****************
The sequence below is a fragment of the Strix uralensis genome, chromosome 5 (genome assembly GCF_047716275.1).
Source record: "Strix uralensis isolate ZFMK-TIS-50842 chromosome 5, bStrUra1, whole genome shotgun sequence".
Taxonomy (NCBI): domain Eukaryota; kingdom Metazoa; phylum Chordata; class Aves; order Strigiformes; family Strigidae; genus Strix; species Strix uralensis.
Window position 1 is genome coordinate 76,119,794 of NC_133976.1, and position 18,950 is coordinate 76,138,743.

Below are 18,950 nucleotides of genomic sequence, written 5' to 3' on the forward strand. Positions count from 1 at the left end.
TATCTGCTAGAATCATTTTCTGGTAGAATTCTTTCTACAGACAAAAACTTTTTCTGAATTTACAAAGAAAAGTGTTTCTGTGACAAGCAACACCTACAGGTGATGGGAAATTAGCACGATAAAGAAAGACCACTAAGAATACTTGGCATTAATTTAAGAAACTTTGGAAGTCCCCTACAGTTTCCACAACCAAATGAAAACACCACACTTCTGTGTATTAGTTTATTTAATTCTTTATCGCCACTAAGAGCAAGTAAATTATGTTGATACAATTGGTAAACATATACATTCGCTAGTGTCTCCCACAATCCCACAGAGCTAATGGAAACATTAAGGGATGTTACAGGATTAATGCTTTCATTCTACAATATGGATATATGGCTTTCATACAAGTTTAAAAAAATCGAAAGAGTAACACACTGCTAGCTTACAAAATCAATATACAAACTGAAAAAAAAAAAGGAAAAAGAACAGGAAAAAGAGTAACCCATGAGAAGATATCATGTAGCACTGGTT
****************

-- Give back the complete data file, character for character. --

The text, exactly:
The sequence below is a fragment of the Strix uralensis genome, chromosome 5 (genome assembly GCF_047716275.1).
Source record: "Strix uralensis isolate ZFMK-TIS-50842 chromosome 5, bStrUra1, whole genome shotgun sequence".
Taxonomy (NCBI): domain Eukaryota; kingdom Metazoa; phylum Chordata; class Aves; order Strigiformes; family Strigidae; genus Strix; species Strix uralensis.
Window position 1 is genome coordinate 76,119,794 of NC_133976.1, and position 18,950 is coordinate 76,138,743.

Below are 18,950 nucleotides of genomic sequence, written 5' to 3' on the forward strand. Positions count from 1 at the left end.
TATCTGCTAGAATCATTTTCTGGTAGAATTCTTTCTACAGACAAAAACTTTTTCTGAATTTACAAAGAAAAGTGTTTCTGTGACAAGCAACACCTACAGGTGATGGGAAATTAGCACGATAAAGAAAGACCACTAAGAATACTTGGCATTAATTTAAGAAACTTTGGAAGTCCCCTACAGTTTCCACAACCAAATGAAAACACCACACTTCTGTGTATTAGTTTATTTAATTCTTTATCGCCACTAAGAGCAAGTAAATTATGTTGATACAATTGGTAAACATATACATTCGCTAGTGTCTCCCACAATCCCACAGAGCTAATGGAAACATTAAGGGATGTTACAGGATTAATGCTTTCATTCTACAATATGGATATATGGCTTTCATACAAGTTTAAAAAAATCGAAAGAGTAACACACTGCTAGCTTACAAAATCAATATACAAACTGAAAAAAAAAAAGGAAAAAGAACAGGAAAAAGAGTAACCCATGAGAAGATATCATGTAGCACTGGTT